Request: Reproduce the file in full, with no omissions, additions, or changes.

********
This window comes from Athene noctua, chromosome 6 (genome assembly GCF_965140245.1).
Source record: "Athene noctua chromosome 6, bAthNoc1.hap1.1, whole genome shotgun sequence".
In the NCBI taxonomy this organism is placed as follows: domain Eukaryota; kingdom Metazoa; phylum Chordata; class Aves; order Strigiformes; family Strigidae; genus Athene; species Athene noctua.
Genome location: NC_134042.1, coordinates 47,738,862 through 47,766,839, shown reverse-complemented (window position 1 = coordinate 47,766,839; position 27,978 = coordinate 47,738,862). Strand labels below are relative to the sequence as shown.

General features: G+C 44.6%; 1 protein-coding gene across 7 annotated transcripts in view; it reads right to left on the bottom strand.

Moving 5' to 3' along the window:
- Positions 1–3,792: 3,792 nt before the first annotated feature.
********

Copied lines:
This window comes from Athene noctua, chromosome 6 (genome assembly GCF_965140245.1).
Source record: "Athene noctua chromosome 6, bAthNoc1.hap1.1, whole genome shotgun sequence".
In the NCBI taxonomy this organism is placed as follows: domain Eukaryota; kingdom Metazoa; phylum Chordata; class Aves; order Strigiformes; family Strigidae; genus Athene; species Athene noctua.
Genome location: NC_134042.1, coordinates 47,738,862 through 47,766,839, shown reverse-complemented (window position 1 = coordinate 47,766,839; position 27,978 = coordinate 47,738,862). Strand labels below are relative to the sequence as shown.

General features: G+C 44.6%; 1 protein-coding gene across 7 annotated transcripts in view; it reads right to left on the bottom strand.

Moving 5' to 3' along the window:
- Positions 1–3,792: 3,792 nt before the first annotated feature.